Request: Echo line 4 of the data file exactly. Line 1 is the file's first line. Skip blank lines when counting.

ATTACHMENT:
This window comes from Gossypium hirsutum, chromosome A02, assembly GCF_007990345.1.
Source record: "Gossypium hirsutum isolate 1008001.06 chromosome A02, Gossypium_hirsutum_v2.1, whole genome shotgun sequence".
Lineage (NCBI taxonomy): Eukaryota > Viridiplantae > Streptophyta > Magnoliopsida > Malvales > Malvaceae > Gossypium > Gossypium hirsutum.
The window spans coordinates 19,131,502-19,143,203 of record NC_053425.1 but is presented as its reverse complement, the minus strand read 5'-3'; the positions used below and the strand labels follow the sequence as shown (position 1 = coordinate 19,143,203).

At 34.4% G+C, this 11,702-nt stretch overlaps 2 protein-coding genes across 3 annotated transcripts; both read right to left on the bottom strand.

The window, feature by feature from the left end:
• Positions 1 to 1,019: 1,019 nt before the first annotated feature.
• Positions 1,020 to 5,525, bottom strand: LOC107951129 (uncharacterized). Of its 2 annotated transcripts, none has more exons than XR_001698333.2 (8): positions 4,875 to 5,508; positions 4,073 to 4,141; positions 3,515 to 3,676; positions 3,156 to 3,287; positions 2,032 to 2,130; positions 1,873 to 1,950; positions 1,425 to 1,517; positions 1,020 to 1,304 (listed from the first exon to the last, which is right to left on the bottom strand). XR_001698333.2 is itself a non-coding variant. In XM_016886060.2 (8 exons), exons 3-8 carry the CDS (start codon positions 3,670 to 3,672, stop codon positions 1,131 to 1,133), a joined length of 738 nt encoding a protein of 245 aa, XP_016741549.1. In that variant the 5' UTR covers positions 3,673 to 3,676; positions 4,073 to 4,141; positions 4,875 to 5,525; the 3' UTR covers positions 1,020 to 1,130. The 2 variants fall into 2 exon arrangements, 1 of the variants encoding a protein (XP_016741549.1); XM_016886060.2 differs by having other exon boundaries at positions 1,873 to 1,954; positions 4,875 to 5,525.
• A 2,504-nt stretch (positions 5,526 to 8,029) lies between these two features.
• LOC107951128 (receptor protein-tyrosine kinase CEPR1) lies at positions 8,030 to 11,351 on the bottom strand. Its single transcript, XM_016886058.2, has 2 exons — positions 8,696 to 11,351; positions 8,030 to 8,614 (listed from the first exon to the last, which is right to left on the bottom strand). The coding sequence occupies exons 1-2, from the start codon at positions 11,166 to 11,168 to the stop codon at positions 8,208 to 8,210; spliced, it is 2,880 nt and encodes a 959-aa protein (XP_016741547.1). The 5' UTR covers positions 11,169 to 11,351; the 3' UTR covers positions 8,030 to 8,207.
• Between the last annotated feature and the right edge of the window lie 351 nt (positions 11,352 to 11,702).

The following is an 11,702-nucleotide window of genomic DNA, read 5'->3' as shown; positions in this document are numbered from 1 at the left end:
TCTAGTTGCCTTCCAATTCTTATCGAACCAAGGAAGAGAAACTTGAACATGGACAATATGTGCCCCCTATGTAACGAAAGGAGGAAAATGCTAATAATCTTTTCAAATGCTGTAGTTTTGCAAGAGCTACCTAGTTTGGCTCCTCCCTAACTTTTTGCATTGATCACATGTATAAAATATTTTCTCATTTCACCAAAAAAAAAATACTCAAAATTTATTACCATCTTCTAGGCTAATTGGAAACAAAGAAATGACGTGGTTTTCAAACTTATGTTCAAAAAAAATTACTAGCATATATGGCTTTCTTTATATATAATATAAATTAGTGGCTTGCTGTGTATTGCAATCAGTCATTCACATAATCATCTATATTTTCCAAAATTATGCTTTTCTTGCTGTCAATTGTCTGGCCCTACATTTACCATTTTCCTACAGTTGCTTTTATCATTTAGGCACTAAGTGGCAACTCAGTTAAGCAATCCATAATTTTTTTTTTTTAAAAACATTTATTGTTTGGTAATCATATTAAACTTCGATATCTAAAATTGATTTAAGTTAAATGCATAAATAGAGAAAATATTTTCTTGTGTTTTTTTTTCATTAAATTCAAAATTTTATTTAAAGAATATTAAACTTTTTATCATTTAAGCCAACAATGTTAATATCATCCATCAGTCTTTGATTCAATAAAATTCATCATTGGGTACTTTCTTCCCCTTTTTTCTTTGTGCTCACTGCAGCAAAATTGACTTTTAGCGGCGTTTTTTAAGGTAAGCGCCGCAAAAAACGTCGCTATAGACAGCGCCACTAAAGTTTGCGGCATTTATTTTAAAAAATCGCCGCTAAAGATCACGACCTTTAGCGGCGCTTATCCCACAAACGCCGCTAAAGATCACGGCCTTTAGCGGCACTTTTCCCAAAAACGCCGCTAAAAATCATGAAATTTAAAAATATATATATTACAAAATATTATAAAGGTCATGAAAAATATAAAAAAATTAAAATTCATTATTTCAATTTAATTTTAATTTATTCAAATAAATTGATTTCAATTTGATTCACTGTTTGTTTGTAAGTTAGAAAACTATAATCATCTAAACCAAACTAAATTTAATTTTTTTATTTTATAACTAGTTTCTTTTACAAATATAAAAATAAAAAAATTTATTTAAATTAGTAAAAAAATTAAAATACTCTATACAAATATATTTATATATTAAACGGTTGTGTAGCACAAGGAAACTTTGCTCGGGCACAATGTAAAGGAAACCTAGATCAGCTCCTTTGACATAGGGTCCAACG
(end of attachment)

The window spans coordinates 19,131,502-19,143,203 of record NC_053425.1 but is presented as its reverse complement, the minus strand read 5'-3'; the positions used below and the strand labels follow the sequence as shown (position 1 = coordinate 19,143,203).